What do you get if you put together a naked scientist and a chocolate teapot? Maverick Science, of course! Explained to you in easily-digestible bits by the inimitable Chris Smith. By J BROOKS SPECTOR.
“Naked Scientist” Chris Smith looks a little different to what the radio listener almost certainly imagines him to be like. Slight, sandy-reddish hair, glasses, youthful – almost like the guy who came to fix your computer network last week or the one who sold you a newer laptop that does the work better, faster and at half the cost. But Chris Smith also is razor-sharp, wickedly funny and quick. Very quick.
The funny thing about Chris Smith's “Naked Scientist” moniker is that this logo appropriates and tweaks that uber-famous Leonardo da Vinci Vitruvian Man image, who stands clearly sans clothing, with his arms outstretched, and inscribed within a circle. In ironic contrast, Smith's “Naked Scientist” wears a white lab coat. It's a bit of a tease. Da Vinci's iconic picture has been used for centuries as a visual metaphor for man's search for knowledge and understanding. With Smith's image, maybe he really is naked underneath – or maybe he's not – but clearly we're supposed to want to know more.
Smith is a master at taking on thoughtful, deep, shallow, wild, whacky and weird questions and then using some very simple materials to unwrap real scientific issues. He and his team deconstruct the quaint English phrase, “as useless as a chocolate teapot” to find out whether a chocolate teapot really is the archetype of uselessness. And that takes us to more fundamental questions of energy conductivity and then on to an understanding of molecular motion. Or, consider the strange question of just how fast the particles we expel in a sneeze can travel? Or, how far that expelled material travels? Smith and his team devise a simple experiment using a man whose nose is dosed with an injection of pepper, plus very high speed imaging equipment to do the actual measuring. In case the reader is wondering, Smith notes the results clock in at about 108 km per hour – and he adds that the expelled material contains more than enough of a viral load in very tiny, far-travelling particles to infect everyone in the lecture room with this year's version of a particularly virulent flu.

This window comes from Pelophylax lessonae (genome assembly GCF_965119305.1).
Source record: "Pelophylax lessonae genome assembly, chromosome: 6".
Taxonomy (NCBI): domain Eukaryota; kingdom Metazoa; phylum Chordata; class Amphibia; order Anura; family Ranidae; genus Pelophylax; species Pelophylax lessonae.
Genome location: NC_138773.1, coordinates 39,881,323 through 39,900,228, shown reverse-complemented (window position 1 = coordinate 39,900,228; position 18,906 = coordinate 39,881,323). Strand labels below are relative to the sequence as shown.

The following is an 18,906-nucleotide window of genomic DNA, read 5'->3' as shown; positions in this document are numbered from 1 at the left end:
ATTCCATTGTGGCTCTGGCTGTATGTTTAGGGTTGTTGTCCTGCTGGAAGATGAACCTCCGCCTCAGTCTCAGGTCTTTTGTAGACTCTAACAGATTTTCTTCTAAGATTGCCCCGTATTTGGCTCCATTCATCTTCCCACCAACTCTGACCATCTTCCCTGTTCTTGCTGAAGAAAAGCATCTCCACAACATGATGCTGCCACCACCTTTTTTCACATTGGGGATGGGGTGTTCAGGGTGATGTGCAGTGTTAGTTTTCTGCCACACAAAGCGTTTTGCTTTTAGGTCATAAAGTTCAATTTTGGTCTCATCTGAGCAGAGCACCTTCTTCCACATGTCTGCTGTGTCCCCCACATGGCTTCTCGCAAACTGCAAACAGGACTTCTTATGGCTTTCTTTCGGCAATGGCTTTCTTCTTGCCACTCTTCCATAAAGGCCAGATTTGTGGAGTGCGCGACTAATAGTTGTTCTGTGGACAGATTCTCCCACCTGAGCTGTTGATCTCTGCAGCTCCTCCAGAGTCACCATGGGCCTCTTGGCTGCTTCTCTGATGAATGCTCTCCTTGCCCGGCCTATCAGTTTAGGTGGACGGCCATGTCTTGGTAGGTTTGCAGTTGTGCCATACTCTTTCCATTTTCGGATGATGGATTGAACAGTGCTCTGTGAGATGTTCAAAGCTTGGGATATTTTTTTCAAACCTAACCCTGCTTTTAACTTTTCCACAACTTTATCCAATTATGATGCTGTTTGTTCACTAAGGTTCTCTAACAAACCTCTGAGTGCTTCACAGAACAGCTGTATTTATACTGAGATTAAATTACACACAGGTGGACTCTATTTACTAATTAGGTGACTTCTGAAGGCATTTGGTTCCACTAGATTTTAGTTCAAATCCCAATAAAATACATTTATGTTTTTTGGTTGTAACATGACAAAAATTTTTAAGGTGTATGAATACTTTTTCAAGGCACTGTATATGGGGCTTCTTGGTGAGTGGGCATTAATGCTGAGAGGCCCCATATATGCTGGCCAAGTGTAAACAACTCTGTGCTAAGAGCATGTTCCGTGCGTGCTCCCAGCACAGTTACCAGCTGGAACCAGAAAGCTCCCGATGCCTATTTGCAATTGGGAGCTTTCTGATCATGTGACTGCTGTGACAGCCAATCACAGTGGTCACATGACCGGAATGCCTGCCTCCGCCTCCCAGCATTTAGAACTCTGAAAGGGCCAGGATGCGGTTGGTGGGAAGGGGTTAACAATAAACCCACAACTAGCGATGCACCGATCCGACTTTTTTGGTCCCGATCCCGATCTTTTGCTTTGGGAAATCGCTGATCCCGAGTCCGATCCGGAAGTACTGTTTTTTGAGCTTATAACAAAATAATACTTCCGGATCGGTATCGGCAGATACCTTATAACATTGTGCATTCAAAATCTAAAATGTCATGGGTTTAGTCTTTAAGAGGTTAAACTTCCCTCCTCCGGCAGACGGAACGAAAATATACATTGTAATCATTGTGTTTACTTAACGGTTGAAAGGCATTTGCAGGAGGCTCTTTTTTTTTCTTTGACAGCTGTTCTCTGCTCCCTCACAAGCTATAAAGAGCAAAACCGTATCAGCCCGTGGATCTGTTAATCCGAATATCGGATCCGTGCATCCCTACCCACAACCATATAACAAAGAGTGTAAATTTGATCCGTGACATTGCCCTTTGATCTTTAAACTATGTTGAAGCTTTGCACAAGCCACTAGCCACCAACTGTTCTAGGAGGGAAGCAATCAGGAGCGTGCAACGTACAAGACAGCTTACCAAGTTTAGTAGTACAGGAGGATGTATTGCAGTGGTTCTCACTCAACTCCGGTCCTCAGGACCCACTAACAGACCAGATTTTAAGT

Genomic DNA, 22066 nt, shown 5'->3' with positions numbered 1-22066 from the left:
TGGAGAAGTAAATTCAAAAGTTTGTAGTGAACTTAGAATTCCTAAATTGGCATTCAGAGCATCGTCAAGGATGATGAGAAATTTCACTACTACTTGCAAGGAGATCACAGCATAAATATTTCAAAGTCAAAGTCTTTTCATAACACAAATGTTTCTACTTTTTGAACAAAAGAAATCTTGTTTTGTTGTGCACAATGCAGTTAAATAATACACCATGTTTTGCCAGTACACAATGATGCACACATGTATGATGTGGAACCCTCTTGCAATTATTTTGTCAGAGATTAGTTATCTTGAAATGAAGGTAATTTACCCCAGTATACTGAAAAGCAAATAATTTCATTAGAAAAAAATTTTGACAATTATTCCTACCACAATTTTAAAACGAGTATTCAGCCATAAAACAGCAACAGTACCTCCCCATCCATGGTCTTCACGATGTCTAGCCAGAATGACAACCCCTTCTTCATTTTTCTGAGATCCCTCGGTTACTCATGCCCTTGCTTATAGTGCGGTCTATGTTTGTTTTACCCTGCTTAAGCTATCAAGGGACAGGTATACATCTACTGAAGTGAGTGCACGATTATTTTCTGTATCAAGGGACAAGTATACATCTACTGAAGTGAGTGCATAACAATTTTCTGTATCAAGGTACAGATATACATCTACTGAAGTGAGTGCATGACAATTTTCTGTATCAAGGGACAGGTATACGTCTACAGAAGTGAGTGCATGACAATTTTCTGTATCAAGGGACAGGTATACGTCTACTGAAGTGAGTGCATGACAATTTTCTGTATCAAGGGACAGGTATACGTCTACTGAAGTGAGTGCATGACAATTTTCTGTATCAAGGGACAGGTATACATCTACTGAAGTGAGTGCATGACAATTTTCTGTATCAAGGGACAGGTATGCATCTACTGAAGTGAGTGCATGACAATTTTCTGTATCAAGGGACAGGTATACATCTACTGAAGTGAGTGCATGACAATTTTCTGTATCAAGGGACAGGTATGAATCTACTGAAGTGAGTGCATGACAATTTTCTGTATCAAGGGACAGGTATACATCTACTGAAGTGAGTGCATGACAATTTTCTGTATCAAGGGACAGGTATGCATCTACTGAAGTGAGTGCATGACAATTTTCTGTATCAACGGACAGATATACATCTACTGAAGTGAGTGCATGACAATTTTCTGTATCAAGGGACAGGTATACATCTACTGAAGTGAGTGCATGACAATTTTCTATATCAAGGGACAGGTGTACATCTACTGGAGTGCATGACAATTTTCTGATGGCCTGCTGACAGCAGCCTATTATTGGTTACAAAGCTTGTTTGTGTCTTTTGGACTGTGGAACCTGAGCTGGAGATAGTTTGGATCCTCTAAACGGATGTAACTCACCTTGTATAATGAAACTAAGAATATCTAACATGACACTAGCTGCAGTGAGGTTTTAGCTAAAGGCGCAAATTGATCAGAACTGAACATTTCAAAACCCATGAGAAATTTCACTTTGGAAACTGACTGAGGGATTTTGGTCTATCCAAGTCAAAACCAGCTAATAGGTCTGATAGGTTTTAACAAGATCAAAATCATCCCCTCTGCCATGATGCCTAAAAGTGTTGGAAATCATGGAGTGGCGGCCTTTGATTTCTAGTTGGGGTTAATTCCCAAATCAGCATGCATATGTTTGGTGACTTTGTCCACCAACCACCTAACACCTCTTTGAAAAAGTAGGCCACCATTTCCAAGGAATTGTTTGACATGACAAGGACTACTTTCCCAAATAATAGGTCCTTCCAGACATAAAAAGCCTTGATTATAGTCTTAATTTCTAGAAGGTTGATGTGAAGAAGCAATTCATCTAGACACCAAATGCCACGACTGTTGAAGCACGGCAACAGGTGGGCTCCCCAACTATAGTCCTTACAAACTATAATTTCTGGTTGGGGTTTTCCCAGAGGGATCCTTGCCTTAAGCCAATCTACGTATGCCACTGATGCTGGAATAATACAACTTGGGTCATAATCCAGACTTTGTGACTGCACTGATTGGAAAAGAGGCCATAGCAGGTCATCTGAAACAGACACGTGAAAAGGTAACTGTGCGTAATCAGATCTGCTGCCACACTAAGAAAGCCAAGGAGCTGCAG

Originally trained as a virologist, Smith continues to do active scientific research at the Cavendish Laboratory at Cambridge University. But he has also turned himself into a media phenomenon with his family of radio programs on the BBC, the Australian Broadcasting Corporation, and local radio stations in South Africa. And his broadcasts and related presentations are offered as highly popular podcasts as well.
The unique Smithian style is to take questions from audiences – live audiences, call-in audiences, email questions, SMS questions – and use them to launch into an exploration of the more basic science that underpins the queries. And this discussion, in turn, allows Smith to guide, jolly and cajole his audience into a better understanding of the scientific method of testing a hypothesis to gain a better comprehension of how the universe really works.
Watch: Watch the Naked Scientist on Radio 702